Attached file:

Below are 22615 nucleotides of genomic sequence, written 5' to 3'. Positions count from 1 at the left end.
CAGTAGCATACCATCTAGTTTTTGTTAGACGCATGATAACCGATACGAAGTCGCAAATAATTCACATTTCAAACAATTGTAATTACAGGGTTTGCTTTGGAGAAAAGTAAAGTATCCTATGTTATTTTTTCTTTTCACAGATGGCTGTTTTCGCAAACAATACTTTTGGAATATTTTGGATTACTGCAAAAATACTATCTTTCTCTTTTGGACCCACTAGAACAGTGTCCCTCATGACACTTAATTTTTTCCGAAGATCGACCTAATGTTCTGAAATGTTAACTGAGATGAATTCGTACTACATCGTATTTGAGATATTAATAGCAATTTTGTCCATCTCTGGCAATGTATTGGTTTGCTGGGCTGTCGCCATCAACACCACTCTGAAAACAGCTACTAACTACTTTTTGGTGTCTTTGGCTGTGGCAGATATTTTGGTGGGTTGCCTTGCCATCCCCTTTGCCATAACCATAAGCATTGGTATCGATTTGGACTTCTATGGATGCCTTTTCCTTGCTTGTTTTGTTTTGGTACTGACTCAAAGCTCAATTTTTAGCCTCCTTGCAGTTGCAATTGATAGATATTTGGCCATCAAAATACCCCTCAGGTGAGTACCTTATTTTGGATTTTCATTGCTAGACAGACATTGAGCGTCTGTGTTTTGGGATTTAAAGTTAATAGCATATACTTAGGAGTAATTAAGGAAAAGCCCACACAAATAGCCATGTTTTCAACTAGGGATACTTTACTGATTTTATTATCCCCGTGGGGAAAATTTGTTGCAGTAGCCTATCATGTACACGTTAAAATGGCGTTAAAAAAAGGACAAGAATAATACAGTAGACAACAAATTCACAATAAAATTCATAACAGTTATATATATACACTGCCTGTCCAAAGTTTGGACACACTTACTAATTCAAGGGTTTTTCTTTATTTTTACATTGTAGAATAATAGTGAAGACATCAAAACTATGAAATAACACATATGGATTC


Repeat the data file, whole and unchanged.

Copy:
Below are 22615 nucleotides of genomic sequence, written 5' to 3'. Positions count from 1 at the left end.
CAGTAGCATACCATCTAGTTTTTGTTAGACGCATGATAACCGATACGAAGTCGCAAATAATTCACATTTCAAACAATTGTAATTACAGGGTTTGCTTTGGAGAAAAGTAAAGTATCCTATGTTATTTTTTCTTTTCACAGATGGCTGTTTTCGCAAACAATACTTTTGGAATATTTTGGATTACTGCAAAAATACTATCTTTCTCTTTTGGACCCACTAGAACAGTGTCCCTCATGACACTTAATTTTTTCCGAAGATCGACCTAATGTTCTGAAATGTTAACTGAGATGAATTCGTACTACATCGTATTTGAGATATTAATAGCAATTTTGTCCATCTCTGGCAATGTATTGGTTTGCTGGGCTGTCGCCATCAACACCACTCTGAAAACAGCTACTAACTACTTTTTGGTGTCTTTGGCTGTGGCAGATATTTTGGTGGGTTGCCTTGCCATCCCCTTTGCCATAACCATAAGCATTGGTATCGATTTGGACTTCTATGGATGCCTTTTCCTTGCTTGTTTTGTTTTGGTACTGACTCAAAGCTCAATTTTTAGCCTCCTTGCAGTTGCAATTGATAGATATTTGGCCATCAAAATACCCCTCAGGTGAGTACCTTATTTTGGATTTTCATTGCTAGACAGACATTGAGCGTCTGTGTTTTGGGATTTAAAGTTAATAGCATATACTTAGGAGTAATTAAGGAAAAGCCCACACAAATAGCCATGTTTTCAACTAGGGATACTTTACTGATTTTATTATCCCCGTGGGGAAAATTTGTTGCAGTAGCCTATCATGTACACGTTAAAATGGCGTTAAAAAAAGGACAAGAATAATACAGTAGACAACAAATTCACAATAAAATTCATAACAGTTATATATATACACTGCCTGTCCAAAGTTTGGACACACTTACTAATTCAAGGGTTTTTCTTTATTTTTACATTGTAGAATAATAGTGAAGACATCAAAACTATGAAATAACACATATGGATTC